I am probably among his biggest supporters and promoters during the entire top 100 Ranking process, and even I would not rank him top 15. I would say he deserves to be higher than he is, but certainly not as high as you are proclaiming.

His most easily made comparable is Guy Lafleur, who had a similar high dominant peak, short prime, and Lafleur is only 19th. Or Mike Bossy, who had a fantastic, but short career.

I challenge you to name a few players you see him replacing high up and explain why? Using the usual criteria. Peak, Offense, Defense, Longevity

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08-30-2010, 05:09 AM
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Originally Posted by Dark Shadows View Post
Okay then. Make a case for Kharlamov(My opinion on best Russian ever) to be in the top 10 or 15 and why he is better than those above him?

I am probably among his biggest supporters and promoters during the entire top 100 Ranking process, and even I would not rank him top 15. I would say he deserves to be higher than he is, but certainly not as high as you are proclaiming.

His most easy comparable is Guy Lafleur, who had a similar high dominant peak, short prime, and Lafleur is only 19th.

I challenge you to name a few players you see him replacing in the top 15 and explain why? Using the usual criteria. Peak, Offense, Defense, Longevity
tretiak is second only to hasek as far as goalies are concerned imo, i see that hasek is 12e, i would put both a little bit higher, around 6-8e place

kharlamov just before them & makarov just behind

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08-30-2010, 05:11 AM
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When the soviets played the czechoslovaks in the world championships and olympics, that was legitimate competition, hardly amatuers. During the 1980's, the nhl started sending thier talent to the world championships, so the KLM line played against nhl caliber players many times. Makarov was a ppg player from the ages of 31-34, calling him a 'what could have been' is an insult.

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08-30-2010, 05:32 AM
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Originally Posted by ushvinder View Post
When the soviets played the czechoslovaks in the world championships and olympics, that was legitimate competition, hardly amatuers. During the 1980's, the nhl started sending thier talent to the world championships, so the KLM line played against nhl caliber players many times. Makarov was a ppg player from the ages of 31-34, calling him a 'what could have been' is an insult.
It was from the 1977 World Championships on, when Canada started to send teams with NHL players (i.e. made of players whose team didn't make it to the NHL playoffs/were eliminated quickly: Chicago, LA, Toronto etc.).

Some of the best teams they had:

1982 (Maxwell, Hartsburg, van Boxmeer, Green, Giles, Lowe - Sittler, Smith, Gainey - Ciccarelli, Clarke, Barber - Napier, Gretzky, Propp - Gartner, Hawerchuk, Walter;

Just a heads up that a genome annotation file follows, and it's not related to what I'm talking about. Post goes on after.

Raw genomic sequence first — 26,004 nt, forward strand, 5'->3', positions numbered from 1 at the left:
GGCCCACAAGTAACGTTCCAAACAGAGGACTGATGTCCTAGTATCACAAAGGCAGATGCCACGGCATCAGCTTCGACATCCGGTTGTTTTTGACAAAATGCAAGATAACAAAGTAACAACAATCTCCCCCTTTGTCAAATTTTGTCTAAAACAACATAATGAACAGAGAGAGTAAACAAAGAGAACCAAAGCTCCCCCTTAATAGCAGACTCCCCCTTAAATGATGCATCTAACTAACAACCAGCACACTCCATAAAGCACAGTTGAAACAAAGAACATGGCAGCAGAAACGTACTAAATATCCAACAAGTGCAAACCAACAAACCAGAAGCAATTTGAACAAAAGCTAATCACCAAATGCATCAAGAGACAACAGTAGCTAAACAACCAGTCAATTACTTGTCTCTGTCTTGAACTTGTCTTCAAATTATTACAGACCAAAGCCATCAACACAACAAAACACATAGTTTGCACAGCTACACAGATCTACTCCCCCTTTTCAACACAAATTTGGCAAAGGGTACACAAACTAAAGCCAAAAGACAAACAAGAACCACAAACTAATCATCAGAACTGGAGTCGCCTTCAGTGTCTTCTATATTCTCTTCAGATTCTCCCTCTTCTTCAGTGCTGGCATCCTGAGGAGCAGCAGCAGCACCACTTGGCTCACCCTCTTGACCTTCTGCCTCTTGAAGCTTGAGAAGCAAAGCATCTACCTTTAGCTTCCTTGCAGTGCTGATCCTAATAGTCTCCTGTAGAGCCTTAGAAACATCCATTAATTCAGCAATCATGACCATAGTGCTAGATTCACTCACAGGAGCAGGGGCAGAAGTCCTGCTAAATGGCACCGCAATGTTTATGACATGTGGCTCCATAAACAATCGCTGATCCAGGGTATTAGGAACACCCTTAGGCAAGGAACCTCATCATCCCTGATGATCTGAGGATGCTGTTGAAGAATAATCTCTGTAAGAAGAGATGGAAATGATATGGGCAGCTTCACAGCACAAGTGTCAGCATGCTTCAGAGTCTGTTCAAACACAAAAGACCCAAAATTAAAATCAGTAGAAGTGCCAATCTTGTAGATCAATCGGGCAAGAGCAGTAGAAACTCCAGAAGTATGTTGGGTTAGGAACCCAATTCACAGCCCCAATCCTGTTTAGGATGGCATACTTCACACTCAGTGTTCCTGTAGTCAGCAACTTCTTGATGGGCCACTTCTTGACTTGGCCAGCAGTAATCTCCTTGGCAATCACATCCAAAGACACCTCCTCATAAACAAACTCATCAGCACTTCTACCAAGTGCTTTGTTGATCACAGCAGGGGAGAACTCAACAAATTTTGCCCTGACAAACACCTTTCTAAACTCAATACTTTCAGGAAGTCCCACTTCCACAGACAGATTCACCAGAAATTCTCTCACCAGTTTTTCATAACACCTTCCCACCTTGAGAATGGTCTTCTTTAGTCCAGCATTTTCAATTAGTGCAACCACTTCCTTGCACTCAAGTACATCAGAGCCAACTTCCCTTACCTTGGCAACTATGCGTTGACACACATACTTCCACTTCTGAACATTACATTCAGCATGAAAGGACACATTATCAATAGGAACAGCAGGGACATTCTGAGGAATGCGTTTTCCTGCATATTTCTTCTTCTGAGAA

Goalies: Maloche, Millen)

1985 (Halward, Lidster, L. Murphy, Stevens, Macoun, Konroyd, Ledyard - Taylor, M. Lemieux, Muller, Vaive, Francis, Anderson, Smyl, Nicholls, Maloney, Dineen, Yzerman, Tanti, MacLellan; Goalies: Weeks, Riggin, Wamsley )

1989 ( Patrick, Morois, Daneyko, Babych, Ellet, Carlyle, Verbeek, Stevens, G. Anderson, Gallant, Ferraro, Muller, Ashton, Bellows, Yzerman, Hawerchuk, Dineen, Messier, McLean, McBain; Goalies: Burke, Fuhr, Sidorkiewicz)

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08-30-2010, 05:42 AM
  #41
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tretiak is second only to hasek as far as goalies are concerned imo, i see that hasek is 12e, i would put both a little bit higher, around 6-8e place

kharlamov just before them & makarov just behind
None of those players deserve to be that high.

You did not make any sort of case or present reasons whatsoever. You just said "I would rank them here"

Explain how does Kharlamov deserve to be 5th? Kharlamov had 6-7 great years before his first car accident, and then 3 or so good years after. He did not dominate the Russian scoring titles in his league(Although scoring was much different in that league), and his career was shortened by death. He went 1st, 1st, 2nd, 2nd, 4th, 5th, and 5th in Russian MVP voting during his best years. I consider him a game breaker around the level of Guy Lafleur/Mike Bossy. Kharlamov was a fantastic stickhandler, skater, shooter and playmaker, while being good defensively.

The only LW comparable in the top 10 is Bobby Hull, and you are not going to convince anyone here he was better than Hull. Bobby Hull dominated goalscoring in the NHL for years to levels only Gretzky matched. Won 7 Goal scoring titles. 3 Art Ross scoring titles, and was runner up for 3 more, while placing top 10 in scoring 4 additional times, while being ranked best LW in the league 10 times. He went 2nd, 3rd, 2nd, 1st, 1st, 3rd, 3rd, 5th, 3rd and 7th in league MVP finishes in the best league in the world. Goalies were afraid of his ridiculously hard slapshot, and defensemen never wanted to get flat footed around the fastest skater they had ever seen. And that is just his NHL career. He had 5 more very successful years in the WHA.


At his best, Kharlamov might have been just as good as Hull. But Hull was that good longer.

The other forwards in the top 6-10, Jean Beliveau and Maurice Richard, have very similar resume's, longer than Kharlamov's.

Most of the Russian posters around here try to get Kharlamov compared to and ranked with Lafleur/Bossy levels. It is ridiculous to try to get him ranked in the top 5. Many of the Russian posters here try to get Kharlamov ranked below Fetisov